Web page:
Watch the trailer.
2019 will mark a quarter of a century of democratic government in South Africa, an important milestone to judge whether its ANC government has achieved success or failure. In the education sector, ‘Chasing Mandela’s Rainbow’ delivers a balanced assessment by investigating a range of privileged and underprivileged black children’s schooling and home lives. It illustrates that the legacy of inequality from the dark days of Apartheid is still entrenched, proving that the more disadvantaged one is there, the harder it is to prosper. It's important to examine education in South Africa in conjunction with children's backgrounds because some of its leaders in government, finance, industry, mining, transport, business and trade have emerged mostly from a liberation movement, who received a bad education as children. For a brighter future it is crucial that the quality of education provided for its leaders and work force is of the highest standard, in order to ensure its citizens adhere to the rule of law and it becomes a stable economic global power in the developing BRICS nations. The film points to both the possibility of a brighter but also the threat of a darker future too.
Phendulani Buthelezi is destined to become a civil engineer, perhaps also captain of the Springboks. He might even follow in Mandela's footsteps as a leader of exceptional stature and integrity. The traumatised and heroic girl, Andile Mabaso, dreams of becoming a much needed doctor, if she can overcome her ordeals and improve in maths. However, the child who steals the show as a larger than life character is Mahlatse Mogadingoane, who might either end up in a life of crime, or blossom as a great businessman one day.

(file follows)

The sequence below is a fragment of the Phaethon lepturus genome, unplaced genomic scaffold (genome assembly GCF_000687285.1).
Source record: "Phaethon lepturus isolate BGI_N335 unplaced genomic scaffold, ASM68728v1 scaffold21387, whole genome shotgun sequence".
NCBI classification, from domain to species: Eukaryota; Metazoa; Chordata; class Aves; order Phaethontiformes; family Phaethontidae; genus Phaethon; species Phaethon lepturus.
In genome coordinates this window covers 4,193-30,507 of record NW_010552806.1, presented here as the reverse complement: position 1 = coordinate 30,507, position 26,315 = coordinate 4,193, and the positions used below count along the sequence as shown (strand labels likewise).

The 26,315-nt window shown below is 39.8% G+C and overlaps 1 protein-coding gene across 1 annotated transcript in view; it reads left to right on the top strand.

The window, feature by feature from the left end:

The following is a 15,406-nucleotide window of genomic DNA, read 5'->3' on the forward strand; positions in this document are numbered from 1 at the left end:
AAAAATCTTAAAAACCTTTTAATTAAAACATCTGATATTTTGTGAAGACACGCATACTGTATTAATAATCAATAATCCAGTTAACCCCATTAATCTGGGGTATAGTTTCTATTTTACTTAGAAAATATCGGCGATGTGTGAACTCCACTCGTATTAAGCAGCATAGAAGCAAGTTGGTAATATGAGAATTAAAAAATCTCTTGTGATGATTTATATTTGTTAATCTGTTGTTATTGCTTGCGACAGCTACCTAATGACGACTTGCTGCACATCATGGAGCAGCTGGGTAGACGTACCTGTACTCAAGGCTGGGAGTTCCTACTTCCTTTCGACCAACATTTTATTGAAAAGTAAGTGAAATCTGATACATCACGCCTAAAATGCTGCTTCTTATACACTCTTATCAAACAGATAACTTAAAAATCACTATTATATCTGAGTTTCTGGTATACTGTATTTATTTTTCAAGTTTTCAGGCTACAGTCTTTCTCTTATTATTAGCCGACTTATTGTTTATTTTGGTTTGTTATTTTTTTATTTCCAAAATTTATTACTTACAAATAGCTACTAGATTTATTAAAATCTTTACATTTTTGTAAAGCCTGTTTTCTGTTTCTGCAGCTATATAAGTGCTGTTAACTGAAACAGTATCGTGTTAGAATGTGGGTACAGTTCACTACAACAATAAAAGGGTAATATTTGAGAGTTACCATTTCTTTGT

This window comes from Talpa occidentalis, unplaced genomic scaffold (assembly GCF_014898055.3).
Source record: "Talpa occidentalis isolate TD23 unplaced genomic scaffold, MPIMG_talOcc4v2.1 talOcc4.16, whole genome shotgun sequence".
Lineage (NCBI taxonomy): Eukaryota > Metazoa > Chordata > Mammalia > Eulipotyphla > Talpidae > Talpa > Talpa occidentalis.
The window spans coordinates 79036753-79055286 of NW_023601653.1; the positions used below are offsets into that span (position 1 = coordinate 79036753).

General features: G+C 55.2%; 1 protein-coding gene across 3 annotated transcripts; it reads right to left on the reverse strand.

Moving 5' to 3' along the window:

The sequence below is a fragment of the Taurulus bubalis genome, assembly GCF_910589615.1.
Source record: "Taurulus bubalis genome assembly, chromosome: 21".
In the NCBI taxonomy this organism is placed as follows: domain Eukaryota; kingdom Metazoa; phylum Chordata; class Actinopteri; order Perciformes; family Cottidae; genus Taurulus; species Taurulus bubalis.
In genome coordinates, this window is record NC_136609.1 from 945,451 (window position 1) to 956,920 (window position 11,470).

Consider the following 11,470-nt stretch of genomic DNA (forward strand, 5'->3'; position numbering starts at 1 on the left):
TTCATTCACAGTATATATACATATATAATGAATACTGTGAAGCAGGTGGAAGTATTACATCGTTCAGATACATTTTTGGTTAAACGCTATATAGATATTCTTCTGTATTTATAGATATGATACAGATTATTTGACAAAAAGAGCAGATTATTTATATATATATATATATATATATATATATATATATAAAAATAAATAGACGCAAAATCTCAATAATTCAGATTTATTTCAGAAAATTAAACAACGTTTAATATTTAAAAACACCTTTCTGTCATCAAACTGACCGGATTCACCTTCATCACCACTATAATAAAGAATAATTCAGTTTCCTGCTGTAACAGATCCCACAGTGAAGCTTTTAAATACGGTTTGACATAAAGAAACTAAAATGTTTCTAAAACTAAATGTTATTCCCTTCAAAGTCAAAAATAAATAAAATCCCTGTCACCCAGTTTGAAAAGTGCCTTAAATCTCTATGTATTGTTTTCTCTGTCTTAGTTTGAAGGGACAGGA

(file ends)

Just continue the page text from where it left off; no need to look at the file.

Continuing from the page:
A South African and international audience of all age groups will become aware of South Africa's most pressing problem: that of an underpinning educational inequality which is damaging its socioeconomic prospects and its battle against family breakdown, poverty, crime and corruption. Mandela’s dream of racial harmony and the integration of black, white, Asian and mixed-race people into a future, prosperous society can only be achieved by the provision of quality education for all.